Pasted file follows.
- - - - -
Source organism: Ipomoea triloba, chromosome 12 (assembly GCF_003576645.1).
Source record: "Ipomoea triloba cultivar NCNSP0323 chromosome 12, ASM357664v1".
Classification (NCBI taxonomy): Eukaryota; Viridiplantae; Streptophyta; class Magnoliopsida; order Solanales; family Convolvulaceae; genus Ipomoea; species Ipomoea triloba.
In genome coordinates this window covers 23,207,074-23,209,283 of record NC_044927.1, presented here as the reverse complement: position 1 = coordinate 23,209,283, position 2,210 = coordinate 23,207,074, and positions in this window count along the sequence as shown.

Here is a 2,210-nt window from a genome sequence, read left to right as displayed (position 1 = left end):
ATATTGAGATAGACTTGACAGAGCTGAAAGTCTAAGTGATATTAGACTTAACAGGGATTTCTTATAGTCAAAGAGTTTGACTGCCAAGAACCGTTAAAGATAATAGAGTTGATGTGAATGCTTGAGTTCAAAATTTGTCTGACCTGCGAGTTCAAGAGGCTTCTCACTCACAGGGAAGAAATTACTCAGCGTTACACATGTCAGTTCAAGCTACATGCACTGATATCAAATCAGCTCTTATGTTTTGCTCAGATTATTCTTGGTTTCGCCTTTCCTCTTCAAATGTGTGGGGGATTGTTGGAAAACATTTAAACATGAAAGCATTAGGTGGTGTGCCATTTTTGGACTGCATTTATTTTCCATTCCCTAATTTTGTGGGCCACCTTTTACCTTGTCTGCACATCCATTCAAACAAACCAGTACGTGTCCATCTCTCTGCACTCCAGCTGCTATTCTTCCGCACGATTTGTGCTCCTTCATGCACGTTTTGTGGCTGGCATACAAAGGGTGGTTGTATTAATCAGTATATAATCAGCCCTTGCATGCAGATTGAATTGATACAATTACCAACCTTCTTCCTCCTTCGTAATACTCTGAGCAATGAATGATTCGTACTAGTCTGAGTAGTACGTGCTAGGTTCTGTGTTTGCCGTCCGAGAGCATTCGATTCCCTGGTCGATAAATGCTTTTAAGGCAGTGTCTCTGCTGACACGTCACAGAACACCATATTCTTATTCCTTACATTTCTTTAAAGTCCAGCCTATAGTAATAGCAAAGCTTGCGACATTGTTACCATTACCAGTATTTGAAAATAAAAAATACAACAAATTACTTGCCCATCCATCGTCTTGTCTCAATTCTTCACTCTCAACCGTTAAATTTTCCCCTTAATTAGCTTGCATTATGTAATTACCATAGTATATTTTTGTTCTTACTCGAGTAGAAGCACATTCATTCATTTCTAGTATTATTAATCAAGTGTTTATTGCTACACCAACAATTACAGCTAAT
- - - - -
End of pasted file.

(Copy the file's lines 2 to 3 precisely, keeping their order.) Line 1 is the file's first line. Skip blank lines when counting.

Source record: "Ipomoea triloba cultivar NCNSP0323 chromosome 12, ASM357664v1".
Classification (NCBI taxonomy): Eukaryota; Viridiplantae; Streptophyta; class Magnoliopsida; order Solanales; family Convolvulaceae; genus Ipomoea; species Ipomoea triloba.